Some of Cambodia’s fishing communities and civil society organisations are expressing great concern over the ongoing loss of mangrove forests in coastal areas due to illegal encroachment as well as legal coastal development projects. They called on relevant authorities to intervene on the matter.
The concerns of the community were voiced at a regional conference on land and natural resource governance in the coastal areas of Preah Sihanouk, Kampot, Kep and Koh Kong, held in Phnom Penh in late October with nearly 200 participants.
Cambodian National Research Organisation director Sok Sokhom, who attended the conference, told The Post on November 1 that the loss of the mangrove forests was also a loss of natural resources and biodiversity because mangrove forests were the birthplace of marine biodiversity and it is the frontline defence for protecting the coast from landslides and erosion.
Animals such as squid, crabs and snails originate in the mangrove forests and then move out into the ocean.
“If the mangrove forests are completely destroyed, those sea species will not have any place to breed anymore,” he said.
Sokhom said mangrove forests also have many other benefits such as creating oxygen, carbon sequestration and reducing environmental toxins.
“If we develop and enrich our marine resources and improve fishermen’s livelihoods, the coastal mangrove forest will be sustainable. It can attract both national and international tourists. The coastal area is full of natural mangrove forests and beaches,” he said.
Sen Sin, a community leader in the Trapeang Chamkar Krom protected area of Koh Kong province, said on November 1 that many hectares of mangrove forest in her community were being encroached upon despite community efforts to patrol them.
She said some opportunists moved in and secretly cleared many hectares while authorities were occupied with Covid-19 fight.
“They cleared the mangrove forest during the outbreak of Covid-19 when we didn’t patrol regularly as we normally did. So my committee is worried and I do not know what to do to find these bad people,” she said.
According to the report of the 2021 Regional Conference on Land and Natural Resources Governance, mangrove forests have been lost due to several problematic activities, including the illegal encroachment on mangrove forestland, illegal construction and legal land concessions to coastal development companies.
Deforestation of mangrove forests to use their timber to make furniture, construction or charcoal, the privatisation of fishing communities and the licensing of ecotourism developments on mangrove land are also factors contributing to the loss, it said.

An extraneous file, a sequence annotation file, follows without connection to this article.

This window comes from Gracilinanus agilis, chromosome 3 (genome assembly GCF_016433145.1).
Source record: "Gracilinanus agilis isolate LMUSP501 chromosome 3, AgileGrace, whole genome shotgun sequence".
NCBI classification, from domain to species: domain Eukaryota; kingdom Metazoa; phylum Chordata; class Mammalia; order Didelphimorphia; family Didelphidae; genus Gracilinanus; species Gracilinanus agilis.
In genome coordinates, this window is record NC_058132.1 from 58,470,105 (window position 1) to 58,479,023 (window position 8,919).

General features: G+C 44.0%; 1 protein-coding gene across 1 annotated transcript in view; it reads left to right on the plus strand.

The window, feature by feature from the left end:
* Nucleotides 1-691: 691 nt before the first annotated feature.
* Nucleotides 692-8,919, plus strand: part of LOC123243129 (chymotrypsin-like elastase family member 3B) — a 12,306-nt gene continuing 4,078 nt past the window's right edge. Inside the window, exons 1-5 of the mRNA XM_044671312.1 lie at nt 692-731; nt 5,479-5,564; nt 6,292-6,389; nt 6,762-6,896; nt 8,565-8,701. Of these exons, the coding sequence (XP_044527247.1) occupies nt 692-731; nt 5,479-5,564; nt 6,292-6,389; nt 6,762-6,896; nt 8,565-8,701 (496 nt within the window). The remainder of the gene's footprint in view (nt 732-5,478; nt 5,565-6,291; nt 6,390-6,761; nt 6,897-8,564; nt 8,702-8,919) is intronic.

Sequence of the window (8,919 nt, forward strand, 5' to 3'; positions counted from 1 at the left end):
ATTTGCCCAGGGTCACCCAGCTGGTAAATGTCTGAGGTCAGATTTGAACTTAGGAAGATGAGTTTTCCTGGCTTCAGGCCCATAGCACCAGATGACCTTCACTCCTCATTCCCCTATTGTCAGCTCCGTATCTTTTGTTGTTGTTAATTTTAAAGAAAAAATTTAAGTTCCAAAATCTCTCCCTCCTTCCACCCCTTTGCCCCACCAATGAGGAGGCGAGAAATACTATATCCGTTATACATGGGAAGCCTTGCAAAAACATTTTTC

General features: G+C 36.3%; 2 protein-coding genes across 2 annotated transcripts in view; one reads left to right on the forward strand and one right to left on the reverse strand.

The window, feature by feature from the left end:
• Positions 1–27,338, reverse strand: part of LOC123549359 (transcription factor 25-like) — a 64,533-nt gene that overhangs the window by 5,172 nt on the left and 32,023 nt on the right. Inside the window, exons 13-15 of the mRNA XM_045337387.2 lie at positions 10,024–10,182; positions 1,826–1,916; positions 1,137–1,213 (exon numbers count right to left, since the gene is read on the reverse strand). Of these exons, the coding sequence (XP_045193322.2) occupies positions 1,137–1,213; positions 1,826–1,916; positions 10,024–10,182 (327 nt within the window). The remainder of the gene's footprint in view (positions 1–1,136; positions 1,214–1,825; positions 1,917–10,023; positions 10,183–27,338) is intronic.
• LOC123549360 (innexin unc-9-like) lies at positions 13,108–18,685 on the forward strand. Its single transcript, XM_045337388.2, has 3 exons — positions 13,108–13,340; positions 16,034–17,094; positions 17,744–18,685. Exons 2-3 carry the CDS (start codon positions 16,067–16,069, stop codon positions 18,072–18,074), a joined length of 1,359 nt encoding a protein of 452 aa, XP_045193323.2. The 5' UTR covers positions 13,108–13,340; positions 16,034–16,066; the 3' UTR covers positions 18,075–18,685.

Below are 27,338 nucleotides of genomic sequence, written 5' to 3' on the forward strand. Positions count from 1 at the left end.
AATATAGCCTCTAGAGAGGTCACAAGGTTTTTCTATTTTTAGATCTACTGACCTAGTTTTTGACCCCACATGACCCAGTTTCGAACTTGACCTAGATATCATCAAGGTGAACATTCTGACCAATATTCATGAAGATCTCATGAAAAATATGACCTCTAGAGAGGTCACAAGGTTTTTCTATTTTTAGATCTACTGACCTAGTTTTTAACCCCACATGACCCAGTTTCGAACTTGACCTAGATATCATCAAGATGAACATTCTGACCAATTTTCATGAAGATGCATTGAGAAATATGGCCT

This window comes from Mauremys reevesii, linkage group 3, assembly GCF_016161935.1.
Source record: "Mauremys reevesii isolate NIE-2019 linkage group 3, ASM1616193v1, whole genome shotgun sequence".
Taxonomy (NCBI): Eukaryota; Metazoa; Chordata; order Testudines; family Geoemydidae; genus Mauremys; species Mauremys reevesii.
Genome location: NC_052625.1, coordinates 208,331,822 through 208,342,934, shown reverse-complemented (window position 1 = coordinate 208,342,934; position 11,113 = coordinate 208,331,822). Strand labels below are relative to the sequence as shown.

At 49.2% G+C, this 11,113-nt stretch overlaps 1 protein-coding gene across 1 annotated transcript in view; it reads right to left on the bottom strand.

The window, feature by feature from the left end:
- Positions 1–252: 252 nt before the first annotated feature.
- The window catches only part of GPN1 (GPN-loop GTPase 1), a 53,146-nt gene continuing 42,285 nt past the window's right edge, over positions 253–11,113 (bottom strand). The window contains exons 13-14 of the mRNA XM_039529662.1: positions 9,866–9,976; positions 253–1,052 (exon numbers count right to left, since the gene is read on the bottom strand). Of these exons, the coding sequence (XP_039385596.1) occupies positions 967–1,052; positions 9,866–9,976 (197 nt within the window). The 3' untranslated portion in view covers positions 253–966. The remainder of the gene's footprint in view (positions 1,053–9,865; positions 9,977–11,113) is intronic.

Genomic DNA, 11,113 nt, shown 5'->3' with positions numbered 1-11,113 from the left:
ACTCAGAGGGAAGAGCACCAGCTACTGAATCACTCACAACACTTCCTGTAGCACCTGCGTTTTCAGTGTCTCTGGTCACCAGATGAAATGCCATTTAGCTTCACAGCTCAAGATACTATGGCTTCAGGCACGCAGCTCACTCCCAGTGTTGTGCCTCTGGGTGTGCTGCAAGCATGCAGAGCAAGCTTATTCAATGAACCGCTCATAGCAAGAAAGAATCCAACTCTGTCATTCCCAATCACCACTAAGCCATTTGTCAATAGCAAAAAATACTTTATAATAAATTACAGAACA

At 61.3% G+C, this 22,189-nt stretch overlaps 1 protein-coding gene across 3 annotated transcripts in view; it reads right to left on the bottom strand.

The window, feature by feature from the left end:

“These activities have had social and environmental impacts, such as the loss of marine habitats and other biodiversity, the loss of ecosystems and marine equilibrium, coastal erosion, the loss of wind barriers – this leads to a greater risk for natural disasters to strike in a way that affects the incomes of the local people,” the report said.
It said 50ha out of a total of 522ha of mangrove forest in the Chroy Svay community protected area – consisting of six villages in Koh Kong province’s Chroy Svay commune – have now been cleared illegally.
This illegal encroachment has affected the governance of the forests and its natural resources and biodiversity, as well as the economies of local communities that normally benefit from these natural resources and ecotourism.
According to Sokhom, the provincial administrations of Kampot, Kep and Koh Kong have accepted the request from the community asking for protection of the mangrove forests. They also pledged to address the issues, especially to preserving natural resources related to mangrove forests in coastal areas.
“Authorities in those three provinces thanked the fishing community for giving them the information. But they said the development project was beyond their jurisdiction, although they will try to facilitate an intervention with those people,” he said.
Kep provincial deputy governor Vao Sokha said on November 2 that in order to protect mangrove forest, the authorities have cooperated with the Fisheries Administration with the focus on building border posts to protect the mangrove forest in risky areas and to deploy patrols in cooperation with the village, commune and district authorities.
“We are ready to put up about 70 guard posts in any at-risk areas,” he said. “But the place has to have a road or stream adjacent to it for access. But for areas that don’t have clear boundaries and are near both private land and state land, we will set up defence posts,” he said.